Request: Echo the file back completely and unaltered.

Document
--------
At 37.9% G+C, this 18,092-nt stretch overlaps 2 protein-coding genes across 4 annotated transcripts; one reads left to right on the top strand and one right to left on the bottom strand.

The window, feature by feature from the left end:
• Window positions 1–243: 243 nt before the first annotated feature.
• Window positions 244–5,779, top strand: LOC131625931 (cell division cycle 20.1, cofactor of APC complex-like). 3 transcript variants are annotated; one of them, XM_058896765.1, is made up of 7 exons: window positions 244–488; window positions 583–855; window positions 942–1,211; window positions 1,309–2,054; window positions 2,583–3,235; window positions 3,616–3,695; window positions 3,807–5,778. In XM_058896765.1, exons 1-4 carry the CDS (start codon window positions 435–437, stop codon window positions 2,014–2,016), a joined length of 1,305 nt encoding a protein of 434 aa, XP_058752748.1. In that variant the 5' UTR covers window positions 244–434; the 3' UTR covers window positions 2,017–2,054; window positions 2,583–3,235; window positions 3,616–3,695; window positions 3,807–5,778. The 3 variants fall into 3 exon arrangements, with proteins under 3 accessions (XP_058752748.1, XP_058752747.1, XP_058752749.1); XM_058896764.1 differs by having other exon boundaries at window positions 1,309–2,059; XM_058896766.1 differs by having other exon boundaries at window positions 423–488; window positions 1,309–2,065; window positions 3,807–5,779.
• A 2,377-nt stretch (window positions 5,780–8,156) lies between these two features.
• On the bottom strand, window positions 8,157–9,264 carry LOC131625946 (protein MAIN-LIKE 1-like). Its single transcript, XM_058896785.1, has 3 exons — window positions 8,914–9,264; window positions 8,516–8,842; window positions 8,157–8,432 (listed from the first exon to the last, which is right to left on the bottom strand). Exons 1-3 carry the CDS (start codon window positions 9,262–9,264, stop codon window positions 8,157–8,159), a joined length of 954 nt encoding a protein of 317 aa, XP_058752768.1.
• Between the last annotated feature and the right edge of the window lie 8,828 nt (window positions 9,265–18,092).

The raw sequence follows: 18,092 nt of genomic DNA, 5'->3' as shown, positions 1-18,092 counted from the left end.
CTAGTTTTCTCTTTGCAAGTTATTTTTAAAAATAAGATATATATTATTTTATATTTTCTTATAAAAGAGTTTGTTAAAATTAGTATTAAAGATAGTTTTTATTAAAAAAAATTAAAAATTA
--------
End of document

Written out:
At 37.9% G+C, this 18,092-nt stretch overlaps 2 protein-coding genes across 4 annotated transcripts; one reads left to right on the top strand and one right to left on the bottom strand.

The window, feature by feature from the left end:
• Window positions 1–243: 243 nt before the first annotated feature.
• Window positions 244–5,779, top strand: LOC131625931 (cell division cycle 20.1, cofactor of APC complex-like). 3 transcript variants are annotated; one of them, XM_058896765.1, is made up of 7 exons: window positions 244–488; window positions 583–855; window positions 942–1,211; window positions 1,309–2,054; window positions 2,583–3,235; window positions 3,616–3,695; window positions 3,807–5,778. In XM_058896765.1, exons 1-4 carry the CDS (start codon window positions 435–437, stop codon window positions 2,014–2,016), a joined length of 1,305 nt encoding a protein of 434 aa, XP_058752748.1. In that variant the 5' UTR covers window positions 244–434; the 3' UTR covers window positions 2,017–2,054; window positions 2,583–3,235; window positions 3,616–3,695; window positions 3,807–5,778. The 3 variants fall into 3 exon arrangements, with proteins under 3 accessions (XP_058752748.1, XP_058752747.1, XP_058752749.1); XM_058896764.1 differs by having other exon boundaries at window positions 1,309–2,059; XM_058896766.1 differs by having other exon boundaries at window positions 423–488; window positions 1,309–2,065; window positions 3,807–5,779.
• A 2,377-nt stretch (window positions 5,780–8,156) lies between these two features.
• On the bottom strand, window positions 8,157–9,264 carry LOC131625946 (protein MAIN-LIKE 1-like). Its single transcript, XM_058896785.1, has 3 exons — window positions 8,914–9,264; window positions 8,516–8,842; window positions 8,157–8,432 (listed from the first exon to the last, which is right to left on the bottom strand). Exons 1-3 carry the CDS (start codon window positions 9,262–9,264, stop codon window positions 8,157–8,159), a joined length of 954 nt encoding a protein of 317 aa, XP_058752768.1.
• Between the last annotated feature and the right edge of the window lie 8,828 nt (window positions 9,265–18,092).

The raw sequence follows: 18,092 nt of genomic DNA, 5'->3' as shown, positions 1-18,092 counted from the left end.
CTAGTTTTCTCTTTGCAAGTTATTTTTAAAAATAAGATATATATTATTTTATATTTTCTTATAAAAGAGTTTGTTAAAATTAGTATTAAAGATAGTTTTTATTAAAAAAAATTAAAAATTA